Illustrative of suitable R groups are hydrocarbon alkyl R groups such as methyl, ethyl, isobutyl, lauryl, stearyl, cyclohexyl, and cyclopentyl; hydrocarbon alkyl or alkenyl R groups having aromatic substituents such as benzyl, phenylcyclohexyl and phenylbutenyl and aromatic R groups such as phenyl, tolyl, xylyl and p-ethylphenyl. Preferred R groups are alicyclic or aromatic groups of six to ten carbon atoms, especially phenyl and cycloalkyl of five to ten carbon atoms, especially cyclohexyl.

Illustrative o-dihydrocarbylphosphinophenol ligands of formula (1) are o-diphenylphosphinophenol, o-(methylphenylphosphino)phenol, o-(ethyltolylphosphino)phenol, o-dicyclohexylphosphinophenol, o-(cyclohexylphenylphosphino)phenol and o-dipentylphosphinophenol.

Preferred phenol ligands of formula (1) are those wherein the R groups are aromatic or cycloalkyl of six to ten carbon atoms, particularly diarylphosphinophenols and arylcycloalkylphosphinophenols. Such aryl- and cycloaklyl-substituted phosphinophenol ligands are preferred largely because catalyst compositions prepared therefrom catalyze the oligomerization of ethylene to a product mixture containing a high proportion of oligomers in the useful C4 -C10 and C12 -C20 carbon ranges.

A most preferred ligand is o-diphenylphosphinophenol. This ligand can be prepared by methods readily available in the art. For example, see Rauchfuss, Inorganic Chemistry, volume 16, number 11, pp. 2966-2968, 1977.

Illustrative of suitable ether compounds would be the lower alkyl ether analogs of the phenol compounds described above, such as, for example, o-dihydrocarbylphosphinophenylmethyl ether, o-dihydrocarbylphosphinophenylethyl ether, o-dihydrocarbylphosphinophenylpropyl ether and the like. The lower alkyl moiety of the ether has a carbon number ranging from 1 to about 6. The methyl moiety is a preferred lower alkyl species. The most preferred ether ligand is o-diphenylphosphinophenylmethyl ether.

The exact form the ether ligand takes in forming a complex with nickel is not known. It is possible that the lower alkyl ether complex is converted in part into the alcohol complex under reaction conditions. It has been noted that for platinum complexes of o-diphenylphosphinophenylmethyl ether ligand, heating to about 270 C. caused demethylation and formation of the phenol complex (C. E. Jones, B. L. Shaw and B. L. Turtle: J. Chem. Soc., Dalton, Trans. (1974) 992).

When preparing the catalyst, the molar ratio of nickel salt to phenol/ether ligand is at least 1.1, i.e., at least one mole nickel salt is provided for each mole of phenol/ether ligand. Suitable molar ratios of nickel salt to phenol/ether ligand range from 1:1 to 5:1, although molar ratios of about 1.5:1 to 3:1 are preferred.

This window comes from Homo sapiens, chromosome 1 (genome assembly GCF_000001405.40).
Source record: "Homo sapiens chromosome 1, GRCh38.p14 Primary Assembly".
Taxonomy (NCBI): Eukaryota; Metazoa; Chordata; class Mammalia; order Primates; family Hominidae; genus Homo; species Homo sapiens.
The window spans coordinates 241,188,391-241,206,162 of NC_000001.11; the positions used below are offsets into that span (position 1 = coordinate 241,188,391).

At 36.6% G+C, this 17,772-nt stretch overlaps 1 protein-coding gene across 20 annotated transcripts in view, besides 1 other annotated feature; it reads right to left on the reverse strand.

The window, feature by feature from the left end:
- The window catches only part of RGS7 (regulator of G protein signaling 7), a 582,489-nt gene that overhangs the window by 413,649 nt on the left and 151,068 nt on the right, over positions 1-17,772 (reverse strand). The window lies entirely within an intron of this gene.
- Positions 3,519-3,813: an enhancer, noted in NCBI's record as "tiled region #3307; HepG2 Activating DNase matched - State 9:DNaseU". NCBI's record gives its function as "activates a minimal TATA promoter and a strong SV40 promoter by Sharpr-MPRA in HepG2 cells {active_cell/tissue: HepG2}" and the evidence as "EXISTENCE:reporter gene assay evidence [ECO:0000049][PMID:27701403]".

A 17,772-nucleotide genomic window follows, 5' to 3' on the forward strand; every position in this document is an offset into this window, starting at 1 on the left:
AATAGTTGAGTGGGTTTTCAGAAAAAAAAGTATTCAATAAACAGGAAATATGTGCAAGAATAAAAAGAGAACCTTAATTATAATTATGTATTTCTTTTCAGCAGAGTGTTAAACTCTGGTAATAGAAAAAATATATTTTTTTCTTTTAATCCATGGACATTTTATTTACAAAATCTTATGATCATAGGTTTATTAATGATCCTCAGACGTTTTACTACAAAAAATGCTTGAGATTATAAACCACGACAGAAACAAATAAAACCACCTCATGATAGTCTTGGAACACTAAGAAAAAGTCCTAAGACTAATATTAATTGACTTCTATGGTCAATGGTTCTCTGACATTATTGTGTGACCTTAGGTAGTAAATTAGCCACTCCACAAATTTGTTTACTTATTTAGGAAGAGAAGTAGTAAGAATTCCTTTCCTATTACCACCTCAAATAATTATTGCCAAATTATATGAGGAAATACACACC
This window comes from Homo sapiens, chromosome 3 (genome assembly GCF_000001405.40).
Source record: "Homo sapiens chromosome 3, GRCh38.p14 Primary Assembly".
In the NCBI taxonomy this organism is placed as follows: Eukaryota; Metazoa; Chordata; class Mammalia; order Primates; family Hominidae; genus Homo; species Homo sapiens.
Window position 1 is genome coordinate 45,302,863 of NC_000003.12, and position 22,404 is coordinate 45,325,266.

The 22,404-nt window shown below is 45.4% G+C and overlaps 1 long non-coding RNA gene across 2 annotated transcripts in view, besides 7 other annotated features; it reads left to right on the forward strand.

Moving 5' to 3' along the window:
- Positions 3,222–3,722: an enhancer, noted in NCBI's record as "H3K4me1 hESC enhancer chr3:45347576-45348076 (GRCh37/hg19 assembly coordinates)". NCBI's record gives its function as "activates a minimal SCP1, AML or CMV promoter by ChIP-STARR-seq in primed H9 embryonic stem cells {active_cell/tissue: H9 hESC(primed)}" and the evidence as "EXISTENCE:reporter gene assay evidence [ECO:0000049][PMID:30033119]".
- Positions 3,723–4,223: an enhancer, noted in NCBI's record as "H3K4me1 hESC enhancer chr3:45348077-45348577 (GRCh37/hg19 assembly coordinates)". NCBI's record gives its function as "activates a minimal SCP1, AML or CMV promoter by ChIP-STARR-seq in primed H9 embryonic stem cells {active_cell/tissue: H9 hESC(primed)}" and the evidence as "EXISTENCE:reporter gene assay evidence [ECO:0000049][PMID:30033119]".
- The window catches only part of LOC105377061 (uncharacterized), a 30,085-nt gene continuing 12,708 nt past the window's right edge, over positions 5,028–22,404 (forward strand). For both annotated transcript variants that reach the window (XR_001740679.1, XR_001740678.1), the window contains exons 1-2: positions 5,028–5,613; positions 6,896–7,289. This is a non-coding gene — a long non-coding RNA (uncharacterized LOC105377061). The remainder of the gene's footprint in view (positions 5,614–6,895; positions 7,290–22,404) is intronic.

Boron Hydride Reducing Agent: In general, any boron hydride salt reducing agent of reasonable purity is suitable for use in the process of the invention. Specific examples include alkali metal borohydrides such as sodium borohydrides, potassium borohydride and lithium borohydride; alkali metal alkoxyborohydrides wherein each alkoxy has one to four carbon atoms, such as sodium trimethoxyborohydride and potassium tripropoxyborohydride and tetraalkylammonium borohydrides wherein each alkyl has one to four carbon atoms, such as tetraethylammonium borohydride. Largely because of commercial availability, alkali metal borohydrides are preferred and especially preferred is sodium borohydride.

When preparing the catalyst, the molar ratio of boron hydride salt to nickel salt is at least 1:1. There does not appear to be a definite upper limit on the boron hydride/nickel ratio, but for economic reasons it is especially preferred that the molar ratio be not greater than 15:1. The preferred molar ratio of boron hydride to nickel salt is usually between about 1:1 and about 10:1. Best results are often obtained when the molar ratio is about 2:1.

Catalyst Preparation: The catalyst composition of the present invention is suitably preformed by contacting the catalyst precursors, i.e., the nickel salt, the phenol/ether ligands and the boron hydride reducing agent, in the presence of ethylene in a polar organic diluent or solvent, e.g., polar organic diluents or solvents employed for the oligomerization process which are not reduced by the boron hydride reducing agent. In a preferred modification, the solvent, the nickel salt and the phenol/ether ligand are contacted in the presence of ethylene before the addition of the boron hydride reducing agent. In order to obtain the improved catalyst of the invention, however, it is essential that the catalyst composition is prepared in the presence of the ethylene reactant. Generally, the catalyst precursors are contacted under 10 to 1,500 psig of ethylene.